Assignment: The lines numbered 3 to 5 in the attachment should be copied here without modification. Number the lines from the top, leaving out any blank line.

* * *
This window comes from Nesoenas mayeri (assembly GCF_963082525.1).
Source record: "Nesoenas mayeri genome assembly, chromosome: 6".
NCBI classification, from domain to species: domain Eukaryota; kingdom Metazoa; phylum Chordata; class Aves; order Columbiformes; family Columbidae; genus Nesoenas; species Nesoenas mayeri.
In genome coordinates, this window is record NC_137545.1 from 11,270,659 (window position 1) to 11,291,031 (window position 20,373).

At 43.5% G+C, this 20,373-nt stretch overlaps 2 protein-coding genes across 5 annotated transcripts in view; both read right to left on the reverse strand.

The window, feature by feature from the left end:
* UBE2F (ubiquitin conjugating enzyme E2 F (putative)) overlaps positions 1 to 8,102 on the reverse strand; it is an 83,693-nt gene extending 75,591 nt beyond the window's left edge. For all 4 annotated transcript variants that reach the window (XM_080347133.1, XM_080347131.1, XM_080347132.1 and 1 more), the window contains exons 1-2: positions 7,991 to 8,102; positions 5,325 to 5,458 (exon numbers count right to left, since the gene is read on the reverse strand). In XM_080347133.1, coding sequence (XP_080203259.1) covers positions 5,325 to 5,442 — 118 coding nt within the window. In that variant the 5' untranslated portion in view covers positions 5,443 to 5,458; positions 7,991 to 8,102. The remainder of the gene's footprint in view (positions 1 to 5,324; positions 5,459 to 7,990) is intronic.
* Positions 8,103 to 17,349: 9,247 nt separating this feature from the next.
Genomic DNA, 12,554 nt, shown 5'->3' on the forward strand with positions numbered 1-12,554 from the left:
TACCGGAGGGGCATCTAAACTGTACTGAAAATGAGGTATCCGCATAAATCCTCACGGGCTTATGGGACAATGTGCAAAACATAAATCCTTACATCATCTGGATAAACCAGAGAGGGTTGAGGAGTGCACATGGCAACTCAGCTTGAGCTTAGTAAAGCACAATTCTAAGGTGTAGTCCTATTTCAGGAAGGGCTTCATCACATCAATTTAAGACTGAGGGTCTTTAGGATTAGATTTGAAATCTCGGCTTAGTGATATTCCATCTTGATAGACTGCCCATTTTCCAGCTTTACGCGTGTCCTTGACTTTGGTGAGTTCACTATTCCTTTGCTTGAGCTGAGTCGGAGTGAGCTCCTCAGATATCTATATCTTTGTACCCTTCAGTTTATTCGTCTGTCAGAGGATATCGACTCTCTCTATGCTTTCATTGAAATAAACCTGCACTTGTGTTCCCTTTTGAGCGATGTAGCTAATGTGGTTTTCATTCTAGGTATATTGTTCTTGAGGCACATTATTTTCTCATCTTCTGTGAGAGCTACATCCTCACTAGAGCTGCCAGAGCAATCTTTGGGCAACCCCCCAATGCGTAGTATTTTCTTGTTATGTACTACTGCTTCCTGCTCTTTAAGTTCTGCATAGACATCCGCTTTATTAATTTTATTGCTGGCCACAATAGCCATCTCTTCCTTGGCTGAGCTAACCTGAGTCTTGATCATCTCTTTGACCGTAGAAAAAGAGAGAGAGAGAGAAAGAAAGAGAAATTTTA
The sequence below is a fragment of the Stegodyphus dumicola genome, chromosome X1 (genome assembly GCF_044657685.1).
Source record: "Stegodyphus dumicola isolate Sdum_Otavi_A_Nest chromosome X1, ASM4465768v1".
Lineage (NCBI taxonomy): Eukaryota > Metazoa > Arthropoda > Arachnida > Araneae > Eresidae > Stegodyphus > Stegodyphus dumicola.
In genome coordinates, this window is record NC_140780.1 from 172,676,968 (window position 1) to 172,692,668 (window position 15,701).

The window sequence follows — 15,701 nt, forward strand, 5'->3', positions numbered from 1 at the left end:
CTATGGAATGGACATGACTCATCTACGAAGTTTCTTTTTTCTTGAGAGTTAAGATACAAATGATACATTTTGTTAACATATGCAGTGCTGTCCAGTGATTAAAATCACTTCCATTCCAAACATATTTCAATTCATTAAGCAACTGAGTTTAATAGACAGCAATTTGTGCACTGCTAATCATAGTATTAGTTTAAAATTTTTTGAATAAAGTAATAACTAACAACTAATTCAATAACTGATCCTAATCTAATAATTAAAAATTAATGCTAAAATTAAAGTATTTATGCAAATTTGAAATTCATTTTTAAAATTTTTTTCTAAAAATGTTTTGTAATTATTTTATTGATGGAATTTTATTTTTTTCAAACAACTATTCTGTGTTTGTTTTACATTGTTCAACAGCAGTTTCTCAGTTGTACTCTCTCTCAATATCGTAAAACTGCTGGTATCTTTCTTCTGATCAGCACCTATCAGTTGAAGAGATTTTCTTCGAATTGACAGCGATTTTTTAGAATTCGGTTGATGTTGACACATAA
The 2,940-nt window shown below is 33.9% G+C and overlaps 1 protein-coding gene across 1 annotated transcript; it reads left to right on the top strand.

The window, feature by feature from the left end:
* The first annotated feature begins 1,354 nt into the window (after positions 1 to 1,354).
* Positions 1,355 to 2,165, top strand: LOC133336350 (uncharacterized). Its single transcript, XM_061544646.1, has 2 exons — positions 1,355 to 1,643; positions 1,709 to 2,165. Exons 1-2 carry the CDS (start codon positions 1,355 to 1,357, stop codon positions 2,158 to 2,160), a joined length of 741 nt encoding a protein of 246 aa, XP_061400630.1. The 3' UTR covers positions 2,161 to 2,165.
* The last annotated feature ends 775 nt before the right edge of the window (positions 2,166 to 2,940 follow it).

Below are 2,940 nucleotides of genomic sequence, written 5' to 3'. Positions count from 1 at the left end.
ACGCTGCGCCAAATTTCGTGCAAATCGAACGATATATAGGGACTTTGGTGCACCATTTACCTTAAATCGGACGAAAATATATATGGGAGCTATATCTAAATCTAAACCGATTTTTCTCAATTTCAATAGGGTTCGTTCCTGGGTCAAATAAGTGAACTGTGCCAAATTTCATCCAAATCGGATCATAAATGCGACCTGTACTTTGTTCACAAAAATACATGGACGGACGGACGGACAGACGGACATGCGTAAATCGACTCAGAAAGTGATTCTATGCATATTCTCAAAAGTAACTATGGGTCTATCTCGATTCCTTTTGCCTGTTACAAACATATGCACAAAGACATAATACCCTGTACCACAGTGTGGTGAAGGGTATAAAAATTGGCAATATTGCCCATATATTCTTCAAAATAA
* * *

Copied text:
NCBI classification, from domain to species: domain Eukaryota; kingdom Metazoa; phylum Chordata; class Aves; order Columbiformes; family Columbidae; genus Nesoenas; species Nesoenas mayeri.
In genome coordinates, this window is record NC_137545.1 from 11,270,659 (window position 1) to 11,291,031 (window position 20,373).

At 43.5% G+C, this 20,373-nt stretch overlaps 2 protein-coding genes across 5 annotated transcripts in view; both read right to left on the reverse strand.